Moreso, change is usually difficult for many individuals, who might have been doing things one way for decades, and are quite resistant to adopt other ways. Another reason is the extra workload associated with the development of digital contents – preparing PowerPoint or PDF presentations and recording voices. Again, the availability of user-friendly software media for online teaching cannot be assumed, especially in Nigeria. On the other end of the online course delivery spectrum is the student. Online content delivery requires an Internet connection.
While this may not be much of a difficulty for the teacher, it could be a show-stopper for the student, as not all students have internet connections at home. Even when they do, the bandwidth required to support online content management could be lacking. In many parts of the world, particularly in developing countries like ours (Nigeria), there may be other layers of problems, including unavailability of reliable power supply to support online learning. This digital divide has obviously come to the fore as the world is struggling to find a way around some aspects of a difficult pandemic.
Perhaps the simplest way to close the divide is for the government in partnership with all network providers to subsidise the cost of internet connectivity in Nigeria as we are still listed among the developing countries and as such cannot talk of free Wifi.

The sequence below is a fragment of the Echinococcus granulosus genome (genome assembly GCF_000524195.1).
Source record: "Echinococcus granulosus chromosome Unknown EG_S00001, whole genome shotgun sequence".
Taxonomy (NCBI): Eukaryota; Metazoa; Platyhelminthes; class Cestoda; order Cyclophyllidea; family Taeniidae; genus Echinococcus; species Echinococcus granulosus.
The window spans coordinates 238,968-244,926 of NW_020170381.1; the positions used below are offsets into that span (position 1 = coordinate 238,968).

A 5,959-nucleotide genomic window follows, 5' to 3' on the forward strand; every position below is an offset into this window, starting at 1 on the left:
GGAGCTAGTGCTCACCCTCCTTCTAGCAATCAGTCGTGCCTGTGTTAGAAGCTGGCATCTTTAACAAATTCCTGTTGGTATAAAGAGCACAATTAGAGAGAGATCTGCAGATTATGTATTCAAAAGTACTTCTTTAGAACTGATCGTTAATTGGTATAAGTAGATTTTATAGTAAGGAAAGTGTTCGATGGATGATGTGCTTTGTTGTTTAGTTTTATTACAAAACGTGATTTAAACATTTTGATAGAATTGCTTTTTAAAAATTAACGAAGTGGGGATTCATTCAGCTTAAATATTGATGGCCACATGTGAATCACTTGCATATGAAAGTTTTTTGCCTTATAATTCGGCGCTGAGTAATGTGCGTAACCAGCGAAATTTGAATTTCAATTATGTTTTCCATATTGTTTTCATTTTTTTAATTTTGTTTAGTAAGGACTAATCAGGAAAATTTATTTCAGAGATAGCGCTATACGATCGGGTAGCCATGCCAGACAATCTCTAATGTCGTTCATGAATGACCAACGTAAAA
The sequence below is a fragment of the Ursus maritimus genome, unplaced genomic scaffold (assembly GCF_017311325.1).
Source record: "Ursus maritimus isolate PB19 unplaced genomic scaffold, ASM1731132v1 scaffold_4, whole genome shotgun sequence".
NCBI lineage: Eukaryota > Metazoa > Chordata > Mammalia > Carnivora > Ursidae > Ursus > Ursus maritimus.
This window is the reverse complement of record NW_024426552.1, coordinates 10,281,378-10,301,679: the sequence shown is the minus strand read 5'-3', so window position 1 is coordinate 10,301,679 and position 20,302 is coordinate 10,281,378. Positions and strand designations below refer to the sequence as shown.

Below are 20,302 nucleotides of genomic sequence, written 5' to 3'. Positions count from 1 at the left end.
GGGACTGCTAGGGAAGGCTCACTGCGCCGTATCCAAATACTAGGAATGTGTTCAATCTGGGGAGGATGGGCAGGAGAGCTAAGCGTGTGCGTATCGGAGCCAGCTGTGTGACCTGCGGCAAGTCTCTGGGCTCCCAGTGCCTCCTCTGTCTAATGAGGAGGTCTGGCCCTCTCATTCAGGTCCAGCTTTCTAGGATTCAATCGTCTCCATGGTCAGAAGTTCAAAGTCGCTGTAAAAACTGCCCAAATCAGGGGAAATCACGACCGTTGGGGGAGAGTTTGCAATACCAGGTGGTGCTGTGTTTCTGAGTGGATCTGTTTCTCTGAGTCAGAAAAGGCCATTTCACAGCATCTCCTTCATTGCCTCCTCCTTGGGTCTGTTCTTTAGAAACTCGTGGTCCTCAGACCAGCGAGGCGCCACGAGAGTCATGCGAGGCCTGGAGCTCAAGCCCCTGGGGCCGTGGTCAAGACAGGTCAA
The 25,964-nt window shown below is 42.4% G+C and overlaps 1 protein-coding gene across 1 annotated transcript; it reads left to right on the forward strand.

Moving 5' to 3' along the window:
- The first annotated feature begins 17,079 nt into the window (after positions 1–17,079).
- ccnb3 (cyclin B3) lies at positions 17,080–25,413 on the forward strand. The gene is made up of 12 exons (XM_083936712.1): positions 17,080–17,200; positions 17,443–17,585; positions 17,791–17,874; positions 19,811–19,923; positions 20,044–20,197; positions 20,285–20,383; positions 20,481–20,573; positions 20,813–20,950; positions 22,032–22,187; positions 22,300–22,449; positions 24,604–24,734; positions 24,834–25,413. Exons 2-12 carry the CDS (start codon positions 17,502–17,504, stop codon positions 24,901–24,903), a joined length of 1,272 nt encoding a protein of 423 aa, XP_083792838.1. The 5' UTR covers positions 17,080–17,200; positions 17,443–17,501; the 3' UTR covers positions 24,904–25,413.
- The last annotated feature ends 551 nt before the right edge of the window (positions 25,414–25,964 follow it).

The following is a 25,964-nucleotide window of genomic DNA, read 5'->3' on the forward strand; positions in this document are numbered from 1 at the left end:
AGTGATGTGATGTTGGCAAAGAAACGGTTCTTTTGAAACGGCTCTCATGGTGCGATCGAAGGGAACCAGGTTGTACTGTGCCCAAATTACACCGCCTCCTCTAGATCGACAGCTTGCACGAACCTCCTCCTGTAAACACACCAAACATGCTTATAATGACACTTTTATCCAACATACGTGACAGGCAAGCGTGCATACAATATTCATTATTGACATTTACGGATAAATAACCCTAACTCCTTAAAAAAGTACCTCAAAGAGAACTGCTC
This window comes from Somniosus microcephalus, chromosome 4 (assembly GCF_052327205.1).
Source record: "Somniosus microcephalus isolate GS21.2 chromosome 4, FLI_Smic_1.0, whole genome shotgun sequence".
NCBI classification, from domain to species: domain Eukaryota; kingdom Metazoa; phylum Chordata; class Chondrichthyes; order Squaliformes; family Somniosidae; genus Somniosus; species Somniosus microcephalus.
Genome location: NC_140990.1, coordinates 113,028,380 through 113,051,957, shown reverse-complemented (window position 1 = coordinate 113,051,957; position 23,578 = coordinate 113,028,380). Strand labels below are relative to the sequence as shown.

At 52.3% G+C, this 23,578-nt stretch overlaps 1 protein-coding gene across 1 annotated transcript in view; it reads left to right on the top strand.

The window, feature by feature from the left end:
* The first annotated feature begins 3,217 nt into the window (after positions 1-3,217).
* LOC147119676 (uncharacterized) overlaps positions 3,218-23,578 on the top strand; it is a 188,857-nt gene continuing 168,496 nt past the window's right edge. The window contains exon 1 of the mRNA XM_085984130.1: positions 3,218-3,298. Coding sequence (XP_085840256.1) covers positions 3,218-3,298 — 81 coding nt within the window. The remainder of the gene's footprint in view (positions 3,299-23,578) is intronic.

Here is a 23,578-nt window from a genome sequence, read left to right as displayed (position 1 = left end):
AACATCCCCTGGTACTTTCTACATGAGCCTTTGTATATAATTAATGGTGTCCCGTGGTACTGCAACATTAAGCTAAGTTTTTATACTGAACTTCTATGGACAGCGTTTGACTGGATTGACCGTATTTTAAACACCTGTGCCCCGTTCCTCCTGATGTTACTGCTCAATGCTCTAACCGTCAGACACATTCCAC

Again, when selecting teaching materials, schools may wish to make sure all materials can be downloaded to and stored on devices so that students can access those materials when not connected to the internet or at a lower tariff.
Tools like Microsoft 365 and GoogleApps have both off- and online versions of their word processors, spreadsheets, and presentation programs. Students, teachers alike need to be shown how to enable the versions that can be used without internet access and then synced to an online-accessible version when connectivity becomes available.
On his own part, Mr Bernard Nnaeto, a public servant said, “COVID-19 has exposed a major weakness that education stakeholders must help to tackle, and that is the digital divide in accessing quality education. While children in high- and middle-income economies could study from the comfort of their homes, those from poor families still remain spectators in a world that should provide equal opportunity for all.
So as many nations are trying to take all forms of learning online, it is expected that Nigerian government at all levels, to think of the millions of children whose parents could barely afford two square meals a day not to talk of the needed computer gadgets online learning.
Even those parents, who managed to get those gadgets for their children, could hardly afford the cost of monthly, weekly or daily subscription as the case may be. So if the governments really want to help out, they should find a way to make these gadgets available to these children who really need them.
The government can partner with the good hearted Nigerians, NGO’s, telecommunications and network providers to achieve this feat. I believe that these suggestions will help bridge the global digital divide that had plaguing the world for decades.